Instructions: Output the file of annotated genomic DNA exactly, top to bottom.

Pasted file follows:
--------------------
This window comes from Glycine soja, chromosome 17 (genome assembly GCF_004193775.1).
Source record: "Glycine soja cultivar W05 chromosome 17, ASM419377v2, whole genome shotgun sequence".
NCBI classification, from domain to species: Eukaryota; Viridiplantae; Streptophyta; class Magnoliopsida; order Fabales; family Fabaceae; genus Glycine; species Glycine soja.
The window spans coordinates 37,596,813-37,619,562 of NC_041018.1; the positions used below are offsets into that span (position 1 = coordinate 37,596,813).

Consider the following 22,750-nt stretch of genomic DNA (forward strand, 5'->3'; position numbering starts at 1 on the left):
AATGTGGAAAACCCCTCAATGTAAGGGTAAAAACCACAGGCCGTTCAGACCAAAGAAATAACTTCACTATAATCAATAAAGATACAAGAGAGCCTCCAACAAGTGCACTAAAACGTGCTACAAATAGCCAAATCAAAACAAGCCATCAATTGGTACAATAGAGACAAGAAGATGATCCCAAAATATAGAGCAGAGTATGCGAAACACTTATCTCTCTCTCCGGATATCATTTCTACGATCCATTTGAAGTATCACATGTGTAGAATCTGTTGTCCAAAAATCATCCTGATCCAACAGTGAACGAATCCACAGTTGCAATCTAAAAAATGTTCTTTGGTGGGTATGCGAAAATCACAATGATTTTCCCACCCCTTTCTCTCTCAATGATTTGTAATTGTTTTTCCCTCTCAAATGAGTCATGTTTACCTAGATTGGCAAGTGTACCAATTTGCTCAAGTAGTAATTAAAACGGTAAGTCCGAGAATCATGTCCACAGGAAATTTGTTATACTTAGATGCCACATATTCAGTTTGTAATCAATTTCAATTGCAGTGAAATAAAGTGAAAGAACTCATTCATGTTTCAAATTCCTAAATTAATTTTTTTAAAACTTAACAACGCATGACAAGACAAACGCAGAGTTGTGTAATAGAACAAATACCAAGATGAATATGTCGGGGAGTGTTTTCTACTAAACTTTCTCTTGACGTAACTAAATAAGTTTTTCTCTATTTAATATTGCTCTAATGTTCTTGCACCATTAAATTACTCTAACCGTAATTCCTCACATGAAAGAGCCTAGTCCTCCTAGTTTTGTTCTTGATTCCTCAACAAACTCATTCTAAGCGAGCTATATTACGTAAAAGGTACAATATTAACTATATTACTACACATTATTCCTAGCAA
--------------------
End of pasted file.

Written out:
This window comes from Glycine soja, chromosome 17 (genome assembly GCF_004193775.1).
Source record: "Glycine soja cultivar W05 chromosome 17, ASM419377v2, whole genome shotgun sequence".
NCBI classification, from domain to species: Eukaryota; Viridiplantae; Streptophyta; class Magnoliopsida; order Fabales; family Fabaceae; genus Glycine; species Glycine soja.
The window spans coordinates 37,596,813-37,619,562 of NC_041018.1; the positions used below are offsets into that span (position 1 = coordinate 37,596,813).

Consider the following 22,750-nt stretch of genomic DNA (forward strand, 5'->3'; position numbering starts at 1 on the left):
AATGTGGAAAACCCCTCAATGTAAGGGTAAAAACCACAGGCCGTTCAGACCAAAGAAATAACTTCACTATAATCAATAAAGATACAAGAGAGCCTCCAACAAGTGCACTAAAACGTGCTACAAATAGCCAAATCAAAACAAGCCATCAATTGGTACAATAGAGACAAGAAGATGATCCCAAAATATAGAGCAGAGTATGCGAAACACTTATCTCTCTCTCCGGATATCATTTCTACGATCCATTTGAAGTATCACATGTGTAGAATCTGTTGTCCAAAAATCATCCTGATCCAACAGTGAACGAATCCACAGTTGCAATCTAAAAAATGTTCTTTGGTGGGTATGCGAAAATCACAATGATTTTCCCACCCCTTTCTCTCTCAATGATTTGTAATTGTTTTTCCCTCTCAAATGAGTCATGTTTACCTAGATTGGCAAGTGTACCAATTTGCTCAAGTAGTAATTAAAACGGTAAGTCCGAGAATCATGTCCACAGGAAATTTGTTATACTTAGATGCCACATATTCAGTTTGTAATCAATTTCAATTGCAGTGAAATAAAGTGAAAGAACTCATTCATGTTTCAAATTCCTAAATTAATTTTTTTAAAACTTAACAACGCATGACAAGACAAACGCAGAGTTGTGTAATAGAACAAATACCAAGATGAATATGTCGGGGAGTGTTTTCTACTAAACTTTCTCTTGACGTAACTAAATAAGTTTTTCTCTATTTAATATTGCTCTAATGTTCTTGCACCATTAAATTACTCTAACCGTAATTCCTCACATGAAAGAGCCTAGTCCTCCTAGTTTTGTTCTTGATTCCTCAACAAACTCATTCTAAGCGAGCTATATTACGTAAAAGGTACAATATTAACTATATTACTACACATTATTCCTAGCAA